MALCOLM GILLIS, THE PRESIDENT of Rice University, likes to tell the story of the football player who was being recruited by Rice and another Texas university of, shall we say, less intellectual rigor. The coach of the other school asked the prospect about his scores on the Scholastic Aptitude Test. “Fifteen-fifty” was the answer—a breathtakingly high score that is close to the maximum score of 1600. There was a moment of stunned silence, and then the coach said, “Hell, son, you could get into school here twice for that.”
I went to see Gillis in early July because he is a distinguished economist, and I wanted to discuss with him a most unlikely variant of the law of supply and demand: Two weeks earlier, the Rice baseball team had supplied enough hitting and pitching prowess at the College World Series to meet the demand of its fans for the university’s first national championship in any sport. Next to the fall of the Berlin Wall and my children learning to get themselves up in the morning without vigorous parental prompting, nothing I have encountered in life has come as a greater surprise. I say this not only as a Rice alumnus but also as a former sports editor of the unfortunately named Rice Thresher.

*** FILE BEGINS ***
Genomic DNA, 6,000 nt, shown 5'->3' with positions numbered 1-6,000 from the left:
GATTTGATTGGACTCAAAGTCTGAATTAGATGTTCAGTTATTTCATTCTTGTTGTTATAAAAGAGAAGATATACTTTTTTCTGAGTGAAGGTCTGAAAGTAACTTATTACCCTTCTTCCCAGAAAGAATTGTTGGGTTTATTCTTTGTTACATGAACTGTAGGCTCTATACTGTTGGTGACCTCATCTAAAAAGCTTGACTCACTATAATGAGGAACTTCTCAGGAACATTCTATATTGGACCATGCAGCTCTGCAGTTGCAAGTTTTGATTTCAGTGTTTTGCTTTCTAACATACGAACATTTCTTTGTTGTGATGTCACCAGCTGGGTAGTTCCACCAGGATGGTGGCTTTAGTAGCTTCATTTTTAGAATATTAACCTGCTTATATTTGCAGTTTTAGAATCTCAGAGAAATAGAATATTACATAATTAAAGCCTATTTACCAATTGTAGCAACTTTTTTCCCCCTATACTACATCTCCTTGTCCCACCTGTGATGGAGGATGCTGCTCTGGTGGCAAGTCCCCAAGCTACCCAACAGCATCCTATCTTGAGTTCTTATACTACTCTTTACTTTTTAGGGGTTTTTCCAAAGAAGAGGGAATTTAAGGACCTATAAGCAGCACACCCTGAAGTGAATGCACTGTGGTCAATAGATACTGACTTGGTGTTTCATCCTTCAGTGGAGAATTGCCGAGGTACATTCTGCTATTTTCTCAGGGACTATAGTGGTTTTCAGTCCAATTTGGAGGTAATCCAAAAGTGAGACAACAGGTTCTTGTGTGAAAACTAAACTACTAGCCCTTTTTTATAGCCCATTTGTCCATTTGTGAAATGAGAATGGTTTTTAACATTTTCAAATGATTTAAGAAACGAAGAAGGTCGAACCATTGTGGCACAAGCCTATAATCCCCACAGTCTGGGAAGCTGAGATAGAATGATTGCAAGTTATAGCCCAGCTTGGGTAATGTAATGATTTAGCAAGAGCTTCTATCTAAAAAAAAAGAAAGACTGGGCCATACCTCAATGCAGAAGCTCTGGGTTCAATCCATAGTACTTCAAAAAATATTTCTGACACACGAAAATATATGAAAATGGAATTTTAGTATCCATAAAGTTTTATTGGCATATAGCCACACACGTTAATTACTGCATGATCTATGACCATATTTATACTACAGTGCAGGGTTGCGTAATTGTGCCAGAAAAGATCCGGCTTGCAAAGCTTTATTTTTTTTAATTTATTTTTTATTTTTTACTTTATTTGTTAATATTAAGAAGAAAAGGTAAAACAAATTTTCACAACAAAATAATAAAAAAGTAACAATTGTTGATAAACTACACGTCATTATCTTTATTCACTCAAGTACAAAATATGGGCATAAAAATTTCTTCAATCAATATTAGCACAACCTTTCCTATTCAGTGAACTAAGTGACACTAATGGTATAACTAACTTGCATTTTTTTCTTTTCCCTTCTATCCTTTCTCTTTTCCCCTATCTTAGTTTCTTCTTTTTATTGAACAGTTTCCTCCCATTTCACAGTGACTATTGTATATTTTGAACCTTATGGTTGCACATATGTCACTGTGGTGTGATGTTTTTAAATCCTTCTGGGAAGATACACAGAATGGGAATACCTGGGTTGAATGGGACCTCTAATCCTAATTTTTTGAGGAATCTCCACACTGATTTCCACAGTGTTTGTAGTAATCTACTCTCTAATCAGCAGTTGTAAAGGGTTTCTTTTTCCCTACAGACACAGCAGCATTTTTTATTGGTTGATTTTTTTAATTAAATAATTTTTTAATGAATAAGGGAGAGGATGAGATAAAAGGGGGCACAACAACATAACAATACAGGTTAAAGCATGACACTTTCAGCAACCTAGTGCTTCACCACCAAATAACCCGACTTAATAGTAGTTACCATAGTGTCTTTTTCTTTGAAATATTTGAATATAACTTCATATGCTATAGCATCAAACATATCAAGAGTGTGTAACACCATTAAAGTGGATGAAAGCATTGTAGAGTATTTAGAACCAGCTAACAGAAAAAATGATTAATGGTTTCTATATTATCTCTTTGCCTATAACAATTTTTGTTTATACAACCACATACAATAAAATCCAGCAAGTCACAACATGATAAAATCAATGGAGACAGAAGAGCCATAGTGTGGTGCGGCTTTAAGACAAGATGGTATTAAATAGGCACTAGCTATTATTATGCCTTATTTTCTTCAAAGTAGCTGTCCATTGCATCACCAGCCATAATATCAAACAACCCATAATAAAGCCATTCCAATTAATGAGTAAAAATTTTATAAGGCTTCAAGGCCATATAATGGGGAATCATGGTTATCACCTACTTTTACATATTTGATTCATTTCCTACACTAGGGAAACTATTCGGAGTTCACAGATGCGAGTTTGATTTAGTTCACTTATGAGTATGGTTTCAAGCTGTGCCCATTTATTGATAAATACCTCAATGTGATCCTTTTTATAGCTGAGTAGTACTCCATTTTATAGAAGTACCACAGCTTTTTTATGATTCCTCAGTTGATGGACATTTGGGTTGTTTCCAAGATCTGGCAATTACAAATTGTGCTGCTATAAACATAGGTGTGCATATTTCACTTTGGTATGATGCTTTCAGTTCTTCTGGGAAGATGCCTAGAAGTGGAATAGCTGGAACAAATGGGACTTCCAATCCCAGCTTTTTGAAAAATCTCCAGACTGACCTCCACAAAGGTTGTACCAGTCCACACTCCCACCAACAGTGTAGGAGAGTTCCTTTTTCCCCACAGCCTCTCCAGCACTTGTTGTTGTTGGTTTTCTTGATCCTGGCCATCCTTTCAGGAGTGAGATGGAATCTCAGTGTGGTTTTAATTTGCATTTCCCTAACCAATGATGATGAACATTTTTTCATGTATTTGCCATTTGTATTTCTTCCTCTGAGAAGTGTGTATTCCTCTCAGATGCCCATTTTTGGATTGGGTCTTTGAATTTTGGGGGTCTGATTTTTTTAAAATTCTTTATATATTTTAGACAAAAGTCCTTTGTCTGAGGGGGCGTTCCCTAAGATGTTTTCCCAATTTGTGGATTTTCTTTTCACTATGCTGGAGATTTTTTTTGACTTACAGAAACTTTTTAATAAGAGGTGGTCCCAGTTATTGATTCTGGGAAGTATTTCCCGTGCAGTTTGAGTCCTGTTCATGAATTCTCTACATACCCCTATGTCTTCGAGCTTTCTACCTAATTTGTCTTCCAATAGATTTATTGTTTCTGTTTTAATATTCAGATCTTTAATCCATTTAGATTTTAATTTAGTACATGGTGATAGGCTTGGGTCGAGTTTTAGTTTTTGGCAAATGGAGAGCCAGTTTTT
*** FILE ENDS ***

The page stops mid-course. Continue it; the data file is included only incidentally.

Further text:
During the sixties, when I was at Rice, success in athletics eluded the university with great regularity, particularly in baseball. As I recall, the rivalry between the Owls and the Texas Longhorns at the time of my tenure on the Thresher stood at something like 117 wins for Texas, 13 wins for Rice. Rice played its home games at a ballpark whose main feature was a sinkhole in right center field, so that when opposing batters smote the ball in that direction, only the head and shoulders of our outfielders remained in view as they gave chase. Attendance was sparse, except on the roof of a nearby residence hall, where engineering students used a coat hanger and surgical tubing to fashion a slingshot that propelled water balloons toward the pitcher’s mound in the hope of disconcerting the enemy hurler as he warmed